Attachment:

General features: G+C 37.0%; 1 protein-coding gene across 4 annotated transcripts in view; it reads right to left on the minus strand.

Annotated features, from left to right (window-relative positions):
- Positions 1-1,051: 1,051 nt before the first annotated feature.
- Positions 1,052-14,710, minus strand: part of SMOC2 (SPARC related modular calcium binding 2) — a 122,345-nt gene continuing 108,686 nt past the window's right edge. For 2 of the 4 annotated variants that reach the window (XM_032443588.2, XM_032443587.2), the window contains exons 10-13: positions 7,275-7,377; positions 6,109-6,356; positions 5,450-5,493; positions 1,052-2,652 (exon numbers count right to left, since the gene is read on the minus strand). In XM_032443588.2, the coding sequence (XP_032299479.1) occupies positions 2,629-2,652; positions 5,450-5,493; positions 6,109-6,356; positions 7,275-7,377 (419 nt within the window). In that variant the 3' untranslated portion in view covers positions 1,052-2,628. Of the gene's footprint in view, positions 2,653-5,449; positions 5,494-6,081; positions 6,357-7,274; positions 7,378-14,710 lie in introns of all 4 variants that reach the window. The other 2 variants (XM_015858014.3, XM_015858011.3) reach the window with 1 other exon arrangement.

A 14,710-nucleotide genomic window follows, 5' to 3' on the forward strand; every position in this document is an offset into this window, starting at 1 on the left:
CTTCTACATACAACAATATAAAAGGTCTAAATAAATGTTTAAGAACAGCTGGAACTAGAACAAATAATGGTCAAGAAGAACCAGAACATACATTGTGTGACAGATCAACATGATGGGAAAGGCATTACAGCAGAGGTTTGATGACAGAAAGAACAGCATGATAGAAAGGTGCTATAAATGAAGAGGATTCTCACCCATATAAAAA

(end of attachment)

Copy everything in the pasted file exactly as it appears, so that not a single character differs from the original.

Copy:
General features: G+C 37.0%; 1 protein-coding gene across 4 annotated transcripts in view; it reads right to left on the minus strand.

Annotated features, from left to right (window-relative positions):
- Positions 1-1,051: 1,051 nt before the first annotated feature.
- Positions 1,052-14,710, minus strand: part of SMOC2 (SPARC related modular calcium binding 2) — a 122,345-nt gene continuing 108,686 nt past the window's right edge. For 2 of the 4 annotated variants that reach the window (XM_032443588.2, XM_032443587.2), the window contains exons 10-13: positions 7,275-7,377; positions 6,109-6,356; positions 5,450-5,493; positions 1,052-2,652 (exon numbers count right to left, since the gene is read on the minus strand). In XM_032443588.2, the coding sequence (XP_032299479.1) occupies positions 2,629-2,652; positions 5,450-5,493; positions 6,109-6,356; positions 7,275-7,377 (419 nt within the window). In that variant the 3' untranslated portion in view covers positions 1,052-2,628. Of the gene's footprint in view, positions 2,653-5,449; positions 5,494-6,081; positions 6,357-7,274; positions 7,378-14,710 lie in introns of all 4 variants that reach the window. The other 2 variants (XM_015858014.3, XM_015858011.3) reach the window with 1 other exon arrangement.

A 14,710-nucleotide genomic window follows, 5' to 3' on the forward strand; every position in this document is an offset into this window, starting at 1 on the left:
CTTCTACATACAACAATATAAAAGGTCTAAATAAATGTTTAAGAACAGCTGGAACTAGAACAAATAATGGTCAAGAAGAACCAGAACATACATTGTGTGACAGATCAACATGATGGGAAAGGCATTACAGCAGAGGTTTGATGACAGAAAGAACAGCATGATAGAAAGGTGCTATAAATGAAGAGGATTCTCACCCATATAAAAA